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POTD: Approximately Normal

Approximately Normal
Bighorn Canyon, Montana

Trace the shape of the  hill in the foreground and what do you see? I see a curve approximating a normal probability distribution, a.k.a. Gaussian distribution, a.k.a. “bell-shaped curve” for those of you who remember grading on the curve. (Do they still do that?) This one doesn’t look much like it’s bell-shaped though. It’s flatter than the standard normal distribution (mean=0, standard deviation=1.0) from which the bell-shaped moniker was derived. This one appears to have a standard deviation of about 2.5 based on my crude guessing. What does all this mean? Nothing really except, to borrow an old adage, “you can take the boy out of statistics but you can’t take the statistics out of the boy.” Or at least it will take more than 14 years of retirement from the field of statistics for that to happen.

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POTD: Working With What You Have

Working With What You Have
Death Valley, California

I shot these images of turkey vultures when I was out for a short walk from our campsite in Death Valley one morning. I was really just out there to greet the dawn so to speak and did not carry my big camera and telephoto lens with me as I wasn’t expecting much in the way of photo-ops at the time. But as is my habit, I did take my little Sony RX100 M6 with me “just in case.” When I came across these vultures getting ready for their day, it was too far away to go back for the serious gear but I didn’t want to let the opportunity pass so I decided to do what I could with the little Sony.

The Sony is not a cheap camera by any means and it does have a moderate telephoto reach as well as auto-tracking focus like the big-boy cameras do. But still, I was not expecting much. To my surprise though I got some pretty good results. At one point I decided to see how close I could get to them for a portrait shot. I caught this vulture just as it was taking off. I only had to crop it a little to get what you see here. I was quite impressed by how clear and sharp it and a number of the other shots that morning are.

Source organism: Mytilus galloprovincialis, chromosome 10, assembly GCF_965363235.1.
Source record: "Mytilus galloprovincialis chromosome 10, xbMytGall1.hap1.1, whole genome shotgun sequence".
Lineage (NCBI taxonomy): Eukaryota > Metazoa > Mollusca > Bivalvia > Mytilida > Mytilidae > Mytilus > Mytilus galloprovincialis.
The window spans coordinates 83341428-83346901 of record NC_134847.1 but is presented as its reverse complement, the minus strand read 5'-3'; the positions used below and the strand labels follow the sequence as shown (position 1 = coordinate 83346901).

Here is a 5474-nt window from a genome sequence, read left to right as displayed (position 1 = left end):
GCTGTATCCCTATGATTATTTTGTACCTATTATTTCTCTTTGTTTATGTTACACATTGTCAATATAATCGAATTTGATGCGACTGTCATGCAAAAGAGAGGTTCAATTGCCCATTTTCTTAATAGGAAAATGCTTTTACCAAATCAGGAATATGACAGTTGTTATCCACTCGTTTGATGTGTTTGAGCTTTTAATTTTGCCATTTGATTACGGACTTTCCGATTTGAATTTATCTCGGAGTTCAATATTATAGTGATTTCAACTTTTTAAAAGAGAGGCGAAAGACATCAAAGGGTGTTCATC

There’s an old photography adage (often attributed to Ansel Adams, but then a lot is attributed to him simply because he is a name people will know) that when asked “What’s the best camera to use,” the wise expert relied “The one you have with you.” That’s what I did in this case and was lucky to get some decent results for my efforts.

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POTD: Showing Your Colors

Showing Your Colors
Death Valley, California

After processing a few turkey vulture shots in black and white, I finally concluded that color was a better choice. I probably should have realized that sooner but old habits die hard (i.e., black and white is always my default starting point for my photography).